On the 15th November, Education Support published their seventh annual Teacher Wellbeing Index. The annual report provides an insight into the mental health and well-being of teachers and education staff working in the UK.
This year’s survey of over 3,004 education staff shows that well-being in the education sector is poor and continues to decline showing senior leaders remain at particular risk, with a significant decline in the overall well-being of classroom teachers.
Staff experience significant feelings of loneliness and isolation, with teachers and education staff feeling twice as lonely at work compared to the general population. Their analysis finds that there is a small but vulnerable population that reports loneliness along-side stress and/or burnout, pointing to elevated risk of severe mental health problems and suicide.
This year, Education Support asked about educators’ experience of inspections. The report showed that educators have little trust in the inspection system; raising questions about the effectiveness of inspections, the impact on school leader and staff well-being and implications for learner outcomes.
You will find the key findings summarised below.
Teacher Wellbeing Index 2023 – Key findings
- 78% of all staff are stressed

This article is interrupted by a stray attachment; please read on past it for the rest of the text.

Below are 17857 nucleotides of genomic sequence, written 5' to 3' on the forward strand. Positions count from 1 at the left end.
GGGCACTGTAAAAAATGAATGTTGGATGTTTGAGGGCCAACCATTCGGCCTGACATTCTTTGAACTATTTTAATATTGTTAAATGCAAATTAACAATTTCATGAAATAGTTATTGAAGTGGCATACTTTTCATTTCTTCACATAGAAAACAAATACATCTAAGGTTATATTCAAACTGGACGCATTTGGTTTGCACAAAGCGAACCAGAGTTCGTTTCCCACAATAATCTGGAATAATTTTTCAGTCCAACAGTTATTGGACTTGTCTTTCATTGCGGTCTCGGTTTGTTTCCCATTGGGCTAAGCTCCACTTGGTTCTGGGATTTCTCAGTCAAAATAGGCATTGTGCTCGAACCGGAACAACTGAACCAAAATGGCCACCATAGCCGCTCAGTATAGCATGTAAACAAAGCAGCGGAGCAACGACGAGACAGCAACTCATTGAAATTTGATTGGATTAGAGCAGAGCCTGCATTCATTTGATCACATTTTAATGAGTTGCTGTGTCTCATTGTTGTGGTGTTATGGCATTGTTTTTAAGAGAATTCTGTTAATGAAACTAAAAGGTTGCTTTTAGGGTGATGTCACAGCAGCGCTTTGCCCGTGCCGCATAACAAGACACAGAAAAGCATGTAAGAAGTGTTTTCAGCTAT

- 55% say that their organisation’s culture has a negative effect on their well-being
- 46% of staff say that employees who have mental health and wellbeing problems are not well supported by their organisations
Mental health of education staff
- 81% of all staff experienced symptoms due to their work (84% of senior leaders, 82% of school teachers)
- 39% of all staff have experienced a mental health issue in the past academic year (41% of school teachers, 37% of senior leaders)
- 45% of staff thought the symptoms could be signs of anxiety
- 28% of staff thought their symptoms could be signs of depression
- 35% of staff thought the symptoms could be signs of burnout (40% of senior leaders, 36% of school teachers)
- Staff well-being score is 43.65 using the Warwick-Edinburgh Mental Wellbeing Scale (WEMWBS). This is lower than the national population scores and the lowest we have recorded since 2019.
Almost a sixth of education staff feel isolated at work, twice the rate of the general population.
- 14% of staff always, or often, feel lonely at work
- 15% of school teachers feel lonely at work
- 22% of staff from a global majority background feel lonely at work compared with 13% of white staff
- 17% of staff always, or often, feel isolated from others at work
School and college staff have little trust in the inspection system, particularly in England
- 73% of staff think inspections are not fit for purpose
- 73% of staff say inspections do not improve learner achievement
- 71% of staff say inspections negatively impact their mental health and well-being
- 64% of staff feel inspections do not deliver reliable judgements